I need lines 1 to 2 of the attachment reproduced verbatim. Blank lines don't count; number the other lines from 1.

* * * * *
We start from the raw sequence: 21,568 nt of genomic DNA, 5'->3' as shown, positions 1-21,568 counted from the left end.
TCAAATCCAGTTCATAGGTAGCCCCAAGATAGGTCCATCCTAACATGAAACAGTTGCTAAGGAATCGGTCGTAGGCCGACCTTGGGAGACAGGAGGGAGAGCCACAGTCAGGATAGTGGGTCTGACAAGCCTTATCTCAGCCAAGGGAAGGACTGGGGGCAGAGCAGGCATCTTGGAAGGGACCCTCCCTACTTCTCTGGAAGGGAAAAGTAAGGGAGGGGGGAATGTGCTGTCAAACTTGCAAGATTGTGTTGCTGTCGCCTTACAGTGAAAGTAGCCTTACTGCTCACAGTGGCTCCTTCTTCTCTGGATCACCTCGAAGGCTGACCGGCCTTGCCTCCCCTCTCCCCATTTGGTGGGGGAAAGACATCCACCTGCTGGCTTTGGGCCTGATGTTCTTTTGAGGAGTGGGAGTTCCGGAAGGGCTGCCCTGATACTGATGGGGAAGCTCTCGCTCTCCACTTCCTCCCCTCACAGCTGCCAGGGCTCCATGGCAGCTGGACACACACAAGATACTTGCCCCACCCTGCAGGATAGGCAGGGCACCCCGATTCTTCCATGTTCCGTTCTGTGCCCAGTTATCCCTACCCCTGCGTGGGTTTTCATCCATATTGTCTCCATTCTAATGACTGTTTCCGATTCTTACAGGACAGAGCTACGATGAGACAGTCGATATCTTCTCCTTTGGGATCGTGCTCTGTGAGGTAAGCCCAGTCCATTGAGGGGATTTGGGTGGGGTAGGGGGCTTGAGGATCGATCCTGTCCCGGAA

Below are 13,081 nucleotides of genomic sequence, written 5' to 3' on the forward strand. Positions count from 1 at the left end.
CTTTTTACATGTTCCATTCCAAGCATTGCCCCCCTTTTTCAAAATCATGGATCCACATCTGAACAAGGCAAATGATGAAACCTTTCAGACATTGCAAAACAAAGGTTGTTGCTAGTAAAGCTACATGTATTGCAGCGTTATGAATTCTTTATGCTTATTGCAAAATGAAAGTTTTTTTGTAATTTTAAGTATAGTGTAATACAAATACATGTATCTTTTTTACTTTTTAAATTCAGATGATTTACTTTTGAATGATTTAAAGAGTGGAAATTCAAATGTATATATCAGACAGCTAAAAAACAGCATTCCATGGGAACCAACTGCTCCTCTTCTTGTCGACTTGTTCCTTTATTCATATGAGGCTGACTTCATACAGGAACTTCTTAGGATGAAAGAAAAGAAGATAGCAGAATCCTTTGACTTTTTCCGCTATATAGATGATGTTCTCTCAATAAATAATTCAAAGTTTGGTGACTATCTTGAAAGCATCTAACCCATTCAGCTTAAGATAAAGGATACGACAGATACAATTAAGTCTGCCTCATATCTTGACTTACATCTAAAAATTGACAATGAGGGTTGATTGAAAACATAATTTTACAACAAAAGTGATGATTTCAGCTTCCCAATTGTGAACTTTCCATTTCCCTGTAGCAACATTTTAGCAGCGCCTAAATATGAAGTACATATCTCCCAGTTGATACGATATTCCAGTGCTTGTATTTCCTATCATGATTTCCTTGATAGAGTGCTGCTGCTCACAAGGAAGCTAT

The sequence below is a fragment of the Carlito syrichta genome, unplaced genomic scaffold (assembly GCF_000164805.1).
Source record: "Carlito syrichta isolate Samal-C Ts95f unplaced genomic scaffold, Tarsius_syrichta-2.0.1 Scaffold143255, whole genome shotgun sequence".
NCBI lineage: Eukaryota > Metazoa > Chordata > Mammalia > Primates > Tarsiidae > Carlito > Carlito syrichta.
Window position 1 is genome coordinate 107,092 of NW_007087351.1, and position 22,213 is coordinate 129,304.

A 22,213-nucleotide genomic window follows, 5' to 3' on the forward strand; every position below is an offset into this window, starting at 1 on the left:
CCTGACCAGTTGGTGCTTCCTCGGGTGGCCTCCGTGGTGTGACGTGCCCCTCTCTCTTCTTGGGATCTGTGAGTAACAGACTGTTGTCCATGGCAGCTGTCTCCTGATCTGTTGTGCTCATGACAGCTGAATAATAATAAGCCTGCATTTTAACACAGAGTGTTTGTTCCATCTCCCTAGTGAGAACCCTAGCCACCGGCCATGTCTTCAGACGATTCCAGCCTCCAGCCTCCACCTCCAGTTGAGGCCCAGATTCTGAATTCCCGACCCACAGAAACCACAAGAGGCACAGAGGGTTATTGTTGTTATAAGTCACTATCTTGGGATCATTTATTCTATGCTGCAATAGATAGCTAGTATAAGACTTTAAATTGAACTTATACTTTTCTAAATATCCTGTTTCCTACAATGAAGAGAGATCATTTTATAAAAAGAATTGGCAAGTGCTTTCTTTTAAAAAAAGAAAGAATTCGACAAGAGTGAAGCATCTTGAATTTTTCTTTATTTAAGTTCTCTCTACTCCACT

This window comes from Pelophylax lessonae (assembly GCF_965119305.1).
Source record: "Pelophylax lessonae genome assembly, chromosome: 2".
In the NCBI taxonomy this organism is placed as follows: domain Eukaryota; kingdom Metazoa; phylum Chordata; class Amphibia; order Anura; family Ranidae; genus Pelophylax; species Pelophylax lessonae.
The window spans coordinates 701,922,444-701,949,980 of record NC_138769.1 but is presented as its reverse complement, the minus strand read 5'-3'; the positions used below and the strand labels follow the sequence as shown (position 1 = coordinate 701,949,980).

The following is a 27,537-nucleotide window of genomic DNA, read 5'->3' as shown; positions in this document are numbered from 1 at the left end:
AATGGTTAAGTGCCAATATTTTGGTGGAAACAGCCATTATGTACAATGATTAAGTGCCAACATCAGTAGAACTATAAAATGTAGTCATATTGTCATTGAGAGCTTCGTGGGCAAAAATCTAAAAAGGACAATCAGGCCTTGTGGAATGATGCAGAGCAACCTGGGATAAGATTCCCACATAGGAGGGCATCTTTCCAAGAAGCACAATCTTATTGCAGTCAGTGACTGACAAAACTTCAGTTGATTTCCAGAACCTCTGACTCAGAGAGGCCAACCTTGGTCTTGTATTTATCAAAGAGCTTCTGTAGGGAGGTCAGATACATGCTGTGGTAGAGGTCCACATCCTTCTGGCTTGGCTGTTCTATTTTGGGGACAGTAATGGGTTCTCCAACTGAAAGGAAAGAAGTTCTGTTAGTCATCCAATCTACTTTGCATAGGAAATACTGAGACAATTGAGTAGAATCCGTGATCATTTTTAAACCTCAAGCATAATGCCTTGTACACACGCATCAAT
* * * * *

We start from the raw sequence: 21,568 nt of genomic DNA, 5'->3' as shown, positions 1-21,568 counted from the left end.
TCAAATCCAGTTCATAGGTAGCCCCAAGATAGGTCCATCCTAACATGAAACAGTTGCTAAGGAATCGGTCGTAGGCCGACCTTGGGAGACAGGAGGGAGAGCCACAGTCAGGATAGTGGGTCTGACAAGCCTTATCTCAGCCAAGGGAAGGACTGGGGGCAGAGCAGGCATCTTGGAAGGGACCCTCCCTACTTCTCTGGAAGGGAAAAGTAAGGGAGGGGGGAATGTGCTGTCAAACTTGCAAGATTGTGTTGCTGTCGCCTTACAGTGAAAGTAGCCTTACTGCTCACAGTGGCTCCTTCTTCTCTGGATCACCTCGAAGGCTGACCGGCCTTGCCTCCCCTCTCCCCATTTGGTGGGGGAAAGACATCCACCTGCTGGCTTTGGGCCTGATGTTCTTTTGAGGAGTGGGAGTTCCGGAAGGGCTGCCCTGATACTGATGGGGAAGCTCTCGCTCTCCACTTCCTCCCCTCACAGCTGCCAGGGCTCCATGGCAGCTGGACACACACAAGATACTTGCCCCACCCTGCAGGATAGGCAGGGCACCCCGATTCTTCCATGTTCCGTTCTGTGCCCAGTTATCCCTACCCCTGCGTGGGTTTTCATCCATATTGTCTCCATTCTAATGACTGTTTCCGATTCTTACAGGACAGAGCTACGATGAGACAGTCGATATCTTCTCCTTTGGGATCGTGCTCTGTGAGGTAAGCCCAGTCCATTGAGGGGATTTGGGTGGGGTAGGGGGCTTGAGGATCGATCCTGTCCCGGAA